Thatcher a major influence on my leadership, says Arlene Foster

Northern Ireland’s First Minister gives Harri Holkeri lecture on women and peace-building

Arlene Foster: “When I am asked to articulate the significance of a woman being Northern Ireland’s First Minister, I am often reminded of Margaret Thatcher [above] who famously remarked, ‘If you want something said, ask a man; if you want something done, ask a woman’.” File photograph: PA Wire

Arlene Foster: “When I am asked to articulate the significance of a woman being Northern Ireland’s First Minister, I am often reminded of Margaret Thatcher [above] who famously remarked, ‘If you want something said, ask a man; if you want something done, ask a woman’.” File photograph: PA Wire

 

DUP First Minister Arlene Foster has spoken of how women such as late former British prime minister Margaret Thatcher, Queen Elizabeth and a protestant missionary shot by Congolese bandits influenced her as a political leader.

In delivering the fourth annual Harri Holkeri lecture on the subject of women, leadership and peace-building at Queen’s University, Belfast on Monday evening, Ms Foster said leadership transcends masculine or feminine labels.

Nonetheless, the DUP leader did draw some gender distinctions.

“When I am asked to articulate the significance of a woman being Northern Ireland’s First Minister, I am often reminded of Margaret Thatcher who famously remarked, ‘If you want something said, ask a man; if you want something done, ask a woman’.”

Ms Foster was delivering the lecture in memory of late Finnish prime minister Harri Holkeri, who had played a part in building the Irish peace process.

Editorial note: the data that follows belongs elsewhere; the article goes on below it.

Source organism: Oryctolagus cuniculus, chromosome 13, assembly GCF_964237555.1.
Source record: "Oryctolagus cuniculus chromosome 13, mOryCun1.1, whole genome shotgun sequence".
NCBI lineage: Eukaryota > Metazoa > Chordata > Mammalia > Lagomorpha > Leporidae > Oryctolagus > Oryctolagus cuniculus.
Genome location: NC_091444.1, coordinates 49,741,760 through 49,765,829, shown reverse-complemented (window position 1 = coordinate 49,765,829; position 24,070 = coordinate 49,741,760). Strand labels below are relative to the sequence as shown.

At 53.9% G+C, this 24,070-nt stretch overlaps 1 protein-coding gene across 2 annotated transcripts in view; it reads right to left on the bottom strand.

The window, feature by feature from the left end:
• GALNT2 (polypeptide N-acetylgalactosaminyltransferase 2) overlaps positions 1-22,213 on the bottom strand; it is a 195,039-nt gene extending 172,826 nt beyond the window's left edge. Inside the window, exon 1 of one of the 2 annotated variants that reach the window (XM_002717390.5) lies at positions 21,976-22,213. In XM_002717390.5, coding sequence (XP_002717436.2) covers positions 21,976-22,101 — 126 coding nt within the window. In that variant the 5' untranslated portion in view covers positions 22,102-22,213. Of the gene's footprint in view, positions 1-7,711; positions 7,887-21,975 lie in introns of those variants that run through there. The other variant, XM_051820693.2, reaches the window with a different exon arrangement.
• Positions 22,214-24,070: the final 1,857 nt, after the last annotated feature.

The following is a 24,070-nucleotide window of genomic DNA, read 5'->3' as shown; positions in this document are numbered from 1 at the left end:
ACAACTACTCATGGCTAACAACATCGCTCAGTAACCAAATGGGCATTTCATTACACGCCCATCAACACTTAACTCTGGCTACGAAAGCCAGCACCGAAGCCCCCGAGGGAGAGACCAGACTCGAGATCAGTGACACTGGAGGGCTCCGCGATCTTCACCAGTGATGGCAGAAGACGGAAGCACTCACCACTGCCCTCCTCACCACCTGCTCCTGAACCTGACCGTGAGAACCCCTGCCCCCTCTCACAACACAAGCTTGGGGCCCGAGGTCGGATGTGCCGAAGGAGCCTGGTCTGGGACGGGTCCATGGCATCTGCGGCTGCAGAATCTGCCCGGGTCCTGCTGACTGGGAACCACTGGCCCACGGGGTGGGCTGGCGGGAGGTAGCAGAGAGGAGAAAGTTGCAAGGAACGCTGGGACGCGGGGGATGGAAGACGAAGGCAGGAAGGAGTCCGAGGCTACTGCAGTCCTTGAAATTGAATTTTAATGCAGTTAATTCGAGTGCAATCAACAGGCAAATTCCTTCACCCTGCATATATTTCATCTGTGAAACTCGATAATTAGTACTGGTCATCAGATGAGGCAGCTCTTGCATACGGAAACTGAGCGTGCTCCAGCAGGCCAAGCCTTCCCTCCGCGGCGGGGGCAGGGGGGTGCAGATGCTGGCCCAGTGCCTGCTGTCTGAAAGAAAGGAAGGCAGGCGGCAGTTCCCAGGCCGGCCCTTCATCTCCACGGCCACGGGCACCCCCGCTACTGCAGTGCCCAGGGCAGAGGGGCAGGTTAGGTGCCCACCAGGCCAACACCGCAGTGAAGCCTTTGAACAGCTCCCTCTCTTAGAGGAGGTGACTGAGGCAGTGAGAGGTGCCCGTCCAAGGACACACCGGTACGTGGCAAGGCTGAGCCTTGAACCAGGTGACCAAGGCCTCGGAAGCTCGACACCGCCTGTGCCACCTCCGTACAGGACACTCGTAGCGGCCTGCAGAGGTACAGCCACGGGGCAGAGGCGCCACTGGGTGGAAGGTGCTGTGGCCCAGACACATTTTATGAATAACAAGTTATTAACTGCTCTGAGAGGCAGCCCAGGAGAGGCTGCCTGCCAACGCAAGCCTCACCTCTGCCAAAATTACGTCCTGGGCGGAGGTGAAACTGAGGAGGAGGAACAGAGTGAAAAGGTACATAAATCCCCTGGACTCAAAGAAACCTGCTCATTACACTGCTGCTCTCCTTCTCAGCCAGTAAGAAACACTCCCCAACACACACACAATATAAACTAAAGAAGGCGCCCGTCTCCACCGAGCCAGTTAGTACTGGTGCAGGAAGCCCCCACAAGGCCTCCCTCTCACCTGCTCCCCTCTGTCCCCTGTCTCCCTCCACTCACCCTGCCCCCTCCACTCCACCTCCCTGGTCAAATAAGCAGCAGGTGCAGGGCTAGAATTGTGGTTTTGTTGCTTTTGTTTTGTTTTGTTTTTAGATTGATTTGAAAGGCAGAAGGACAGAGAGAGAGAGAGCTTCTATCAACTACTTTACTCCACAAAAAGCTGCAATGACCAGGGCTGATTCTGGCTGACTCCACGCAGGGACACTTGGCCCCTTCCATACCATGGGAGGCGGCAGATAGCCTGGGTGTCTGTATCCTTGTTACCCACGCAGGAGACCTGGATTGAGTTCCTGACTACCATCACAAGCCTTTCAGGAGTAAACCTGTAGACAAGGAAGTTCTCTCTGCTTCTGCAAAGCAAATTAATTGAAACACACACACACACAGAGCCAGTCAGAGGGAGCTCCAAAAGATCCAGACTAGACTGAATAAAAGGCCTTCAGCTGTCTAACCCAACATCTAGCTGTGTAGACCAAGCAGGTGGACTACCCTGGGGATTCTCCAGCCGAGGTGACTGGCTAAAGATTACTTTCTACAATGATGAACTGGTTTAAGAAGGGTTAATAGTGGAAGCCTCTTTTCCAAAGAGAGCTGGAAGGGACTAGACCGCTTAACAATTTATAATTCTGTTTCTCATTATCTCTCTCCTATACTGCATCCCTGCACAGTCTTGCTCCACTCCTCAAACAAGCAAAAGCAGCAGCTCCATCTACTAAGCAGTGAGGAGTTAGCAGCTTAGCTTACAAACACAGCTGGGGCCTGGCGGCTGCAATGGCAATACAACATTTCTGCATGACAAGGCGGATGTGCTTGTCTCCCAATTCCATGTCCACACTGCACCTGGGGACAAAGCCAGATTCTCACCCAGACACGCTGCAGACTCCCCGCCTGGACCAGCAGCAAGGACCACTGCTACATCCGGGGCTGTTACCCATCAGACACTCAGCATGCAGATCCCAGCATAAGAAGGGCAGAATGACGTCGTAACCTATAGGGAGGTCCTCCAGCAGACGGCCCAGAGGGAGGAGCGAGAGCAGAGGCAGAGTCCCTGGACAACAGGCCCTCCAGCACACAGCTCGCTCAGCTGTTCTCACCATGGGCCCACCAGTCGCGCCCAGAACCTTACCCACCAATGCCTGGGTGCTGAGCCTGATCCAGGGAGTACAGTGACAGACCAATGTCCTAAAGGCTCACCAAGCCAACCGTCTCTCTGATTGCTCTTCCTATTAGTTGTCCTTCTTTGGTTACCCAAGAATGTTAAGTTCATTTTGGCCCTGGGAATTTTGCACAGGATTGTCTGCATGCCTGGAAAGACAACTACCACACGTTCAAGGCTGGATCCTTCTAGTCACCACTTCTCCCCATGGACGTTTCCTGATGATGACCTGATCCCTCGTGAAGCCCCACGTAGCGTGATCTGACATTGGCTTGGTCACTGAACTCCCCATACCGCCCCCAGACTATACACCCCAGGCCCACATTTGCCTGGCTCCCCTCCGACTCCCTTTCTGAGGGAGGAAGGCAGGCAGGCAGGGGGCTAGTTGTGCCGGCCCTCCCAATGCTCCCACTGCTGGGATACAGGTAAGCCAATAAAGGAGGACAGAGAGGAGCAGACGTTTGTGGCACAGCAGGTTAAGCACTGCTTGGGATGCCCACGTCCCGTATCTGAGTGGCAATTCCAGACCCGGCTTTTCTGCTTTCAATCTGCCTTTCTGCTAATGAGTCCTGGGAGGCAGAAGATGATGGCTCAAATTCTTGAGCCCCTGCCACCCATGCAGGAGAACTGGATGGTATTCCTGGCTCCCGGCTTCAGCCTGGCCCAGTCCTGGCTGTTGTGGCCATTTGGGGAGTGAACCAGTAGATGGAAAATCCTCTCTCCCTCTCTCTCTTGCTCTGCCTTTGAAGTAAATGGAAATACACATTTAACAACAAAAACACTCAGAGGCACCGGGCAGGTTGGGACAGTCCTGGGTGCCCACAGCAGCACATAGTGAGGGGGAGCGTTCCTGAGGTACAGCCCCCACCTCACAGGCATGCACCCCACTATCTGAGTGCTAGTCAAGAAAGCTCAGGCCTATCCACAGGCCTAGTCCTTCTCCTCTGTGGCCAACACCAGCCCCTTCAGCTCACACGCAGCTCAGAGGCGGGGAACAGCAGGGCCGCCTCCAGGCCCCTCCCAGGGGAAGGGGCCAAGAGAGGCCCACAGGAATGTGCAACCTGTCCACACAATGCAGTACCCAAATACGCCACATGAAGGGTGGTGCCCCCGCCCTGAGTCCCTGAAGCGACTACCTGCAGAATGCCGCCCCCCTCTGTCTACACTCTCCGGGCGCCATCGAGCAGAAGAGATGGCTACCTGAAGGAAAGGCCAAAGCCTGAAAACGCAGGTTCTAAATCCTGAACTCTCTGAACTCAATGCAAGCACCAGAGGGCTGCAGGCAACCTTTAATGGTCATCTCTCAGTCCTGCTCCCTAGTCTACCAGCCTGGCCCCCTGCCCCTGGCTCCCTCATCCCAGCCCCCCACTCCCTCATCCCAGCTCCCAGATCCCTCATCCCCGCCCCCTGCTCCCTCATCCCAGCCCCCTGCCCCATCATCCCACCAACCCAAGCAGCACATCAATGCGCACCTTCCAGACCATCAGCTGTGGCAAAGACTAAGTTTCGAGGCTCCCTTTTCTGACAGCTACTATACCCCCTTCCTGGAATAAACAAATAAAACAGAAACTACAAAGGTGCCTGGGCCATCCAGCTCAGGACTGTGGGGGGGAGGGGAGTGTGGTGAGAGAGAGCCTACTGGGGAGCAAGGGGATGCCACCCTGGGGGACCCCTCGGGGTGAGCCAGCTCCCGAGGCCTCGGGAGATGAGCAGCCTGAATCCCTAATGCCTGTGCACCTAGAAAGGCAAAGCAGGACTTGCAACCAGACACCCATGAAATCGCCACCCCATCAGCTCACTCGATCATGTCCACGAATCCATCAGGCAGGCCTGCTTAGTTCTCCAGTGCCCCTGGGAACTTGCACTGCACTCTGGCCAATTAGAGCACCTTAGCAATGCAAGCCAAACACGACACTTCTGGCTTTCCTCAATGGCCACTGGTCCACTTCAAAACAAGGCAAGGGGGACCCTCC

Ms Foster said the concept of leadership goes beyond gender tags. “Effective leaders, male or female, seek to implement their visions, vary their behaviours contingent upon situational requirements and in general grapple successfully with the ever-changing and complex internal and external demands upon their organisation,” she said.

Membership of the Girl Guides, she said, “as well as gifting me laughter, lifelong friendships and great memories, it built my confidence. It boosted my self-belief and my self-esteem.”

Divided opinion

She again referred to the influence of Ms Thatcher, “who divided opinion but defined leadership”.

“I can’t help but have a great admiration for a formidable woman who thrived in a man’s world,” she said.

“I am also a keen royalist and, again, whether you are fans of the monarchy or not, no one can argue with Her Majesty The Queen’s pedigree when it comes to leadership.

“Queen Elizabeth II may be small in stature, but even now at 90 years of age she remains a towering presence. She is humble and yet inspires great pride.”

Ms Foster also paid tribute to missionary midwife Maud Kells, who last year survived a gun attack in Africa.

“For nearly 50 years, Maud lived and worked as a missionary in Congo, training local people in nursing. Despite being shot by bandits at the age of 75, she continues her work there, leading local people in faith and leading them in the provision of care,” she said.

“From Maud in particular, I see elements of leadership which I will certainly try to emulate - the strength of the relationship between leader and followers; to lead through example, commitment, energy, belief and ambition; and to transform through collaboration.”

Positive on future

Notwithstanding the current difficulties over who will be the North’s next Minister for Justice and the decision of the Ulster Unionist Party and SDLP to go into official opposition, Ms Foster was positive about the political future.

She said almost certainly there would be more stumbling blocks to be overcome. “But as Margaret Thatcher once said, sometimes ‘you have to fight a battle more than once to win it’. She was right. Nothing worthwhile ever comes easy.”

As part of Queen’s University’s spring festival of events, former Taoiseach Bertie Ahern next Tuesday will deliver a lecture under the same series entitled Reflections on Peace in a Changed Ireland.